Blocking return of Owen Oyston, Blackpool's financial woes and mystery bid from rival club owner - what we learned from latest High Court hearing
Fears that former Blackpool FC owner Owen Oyston could have exploited a legal ruling to regain shares in the club almost derailed efforts to sell it.
In a private hearing days before the club was eventually sold to lifelong fan Simon Sadler, Justice Marcus Smith said the loophole was a "potential deal-breaker".
The judgement, which has now been made public, also reveals:? a last-minute fourth bid for the club was worth more than Sadler's;? the new owner won over the receivers with his plans for an academy and to invest in the stadium, pitch and training facilities;? and the club was facing "severe financial difficulties" if the sale had not gone ahead when it did.
Justice Smith, sitting in the High Court, was asked earlier this month to approve the sale - and, crucially, vary a previous order he made that could have allowed ousted former owner Oyston to claim ex-president Valerie Belokon's minority shareholding.
In a statement to the court, one of the receivers brought in to facilitate the sale, Paul Cooper, said all of the bidders told him "unequivocally" that they would not buy out majority shareholder Blackpool Football Club (Properties) Ltd - formerly Segesta - without also acquiring the 20 per cent share held by Belokon's VB Football Assets.
The sale was complicated by the fact that, in the event Oyston repaid the £25.7m owed to Belokon, Justice Smith's previous court order would have seen Oyston take control of the Latvian's shares.
In his ruling, Justice Smith said there were valid concerns that this could have been enforced even after any sale, adding that any buyer "would want an assurance that Mr Oyston will not pop up with an offer to pay whatever balance is due... at some future date and then demand the VBFA shares in return".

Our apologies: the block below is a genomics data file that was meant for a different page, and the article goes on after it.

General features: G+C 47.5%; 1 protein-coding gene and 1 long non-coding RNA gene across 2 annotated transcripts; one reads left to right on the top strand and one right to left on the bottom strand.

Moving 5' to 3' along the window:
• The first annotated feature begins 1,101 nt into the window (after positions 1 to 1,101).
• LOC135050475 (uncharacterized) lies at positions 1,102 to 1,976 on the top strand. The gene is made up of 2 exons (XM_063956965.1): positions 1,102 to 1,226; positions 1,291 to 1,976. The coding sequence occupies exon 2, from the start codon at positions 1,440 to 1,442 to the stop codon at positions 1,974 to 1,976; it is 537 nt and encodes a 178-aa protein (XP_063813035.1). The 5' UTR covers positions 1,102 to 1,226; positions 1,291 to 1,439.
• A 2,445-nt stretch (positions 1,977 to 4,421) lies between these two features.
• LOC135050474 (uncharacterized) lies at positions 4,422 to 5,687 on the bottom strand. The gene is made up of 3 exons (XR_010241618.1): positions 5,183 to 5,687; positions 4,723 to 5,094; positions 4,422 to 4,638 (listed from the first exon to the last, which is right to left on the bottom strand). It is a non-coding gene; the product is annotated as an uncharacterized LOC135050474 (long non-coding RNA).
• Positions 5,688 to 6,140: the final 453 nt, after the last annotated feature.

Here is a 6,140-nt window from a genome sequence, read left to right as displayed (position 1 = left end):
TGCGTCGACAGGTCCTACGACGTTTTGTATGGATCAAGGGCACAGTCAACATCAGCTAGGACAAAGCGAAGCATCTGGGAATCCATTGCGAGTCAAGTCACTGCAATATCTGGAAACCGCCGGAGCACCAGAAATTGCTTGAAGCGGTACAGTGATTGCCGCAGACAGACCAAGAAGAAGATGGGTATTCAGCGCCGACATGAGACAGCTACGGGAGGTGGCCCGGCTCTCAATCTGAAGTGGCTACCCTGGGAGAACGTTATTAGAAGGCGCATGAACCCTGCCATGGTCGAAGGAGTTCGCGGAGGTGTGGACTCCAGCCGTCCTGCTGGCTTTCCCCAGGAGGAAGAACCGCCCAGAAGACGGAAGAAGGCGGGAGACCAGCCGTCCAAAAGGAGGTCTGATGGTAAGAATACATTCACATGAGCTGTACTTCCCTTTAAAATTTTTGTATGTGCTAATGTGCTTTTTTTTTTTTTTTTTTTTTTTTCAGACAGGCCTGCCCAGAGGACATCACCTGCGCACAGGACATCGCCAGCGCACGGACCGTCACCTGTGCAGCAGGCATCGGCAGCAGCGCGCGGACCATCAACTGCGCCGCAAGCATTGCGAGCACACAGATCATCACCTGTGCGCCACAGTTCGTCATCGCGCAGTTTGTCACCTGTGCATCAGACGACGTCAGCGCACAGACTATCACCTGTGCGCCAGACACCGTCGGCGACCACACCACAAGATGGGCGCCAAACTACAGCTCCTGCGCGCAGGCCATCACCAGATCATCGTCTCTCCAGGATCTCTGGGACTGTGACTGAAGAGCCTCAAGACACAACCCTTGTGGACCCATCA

The issue was "an obstacle" to the sale, he added, and without the new owner being able to take control of Belokon's shares it was "unlikely the sale would go ahead at all".
In his evidence, Mr Cooper said: "(The bidders) are not prepared to have Mr Oyston as a partner in the football club".
Justice Smith approved the sale of the club to Sadler - citing the need for urgency to prevent the club facing "solvency difficulties" - and varied his earlier order to ensure Belokon's shares could be included in the sale, removing Oyston's potential future claim to them.
He said that even once the sale had been concluded Oyston would still be left owing Belokon "several millions".
Although none of the bidders were named in the court documents, they reveal Sadler's was the most thorough bid. He and his team spent more than 100 hours poring over club documents, including financial details.
The judge agreed the receivers "entirely correctly" identified him as the preferred bidder.
A second bid, for a "nominal amount" was made but the bidder had not carried out any due diligence at the time of the hearing.
A third bid, for slightly less than Sadler's, was received before the deadline but was complicated by the bidder's "interests in another football club", which could have led to problems with them being approved by the English Football League.
Fleetwood Town owner Andy Pilley is known to have had a serious interest in buying the club but has since denied making a formal offer to buy Blackpool.
In response to speculation that he was behind the third bid, he said he remained "committed" to Fleetwood Town.
A fourth bid - worth slightly more than Sadler's - was lodged 12 days after the May 25 deadline, by which point an exclusivity deal was already in place with Sadler.
Justice Smith said he agreed with the receivers' decision not to proceed with the bidder - who had no interest in acquiring Belokon's shares as part of the deal.
One of the reasons given was the "urgency" of the sale, with the club said to need "significant funds" before October to avoid falling into "severe financial difficulties".
Justice Smith said unspecified details uncovered by "desktop due dilligence" into the fourth bidder would have required "the most careful further due dilligence" were the receivers to proceed with a sale.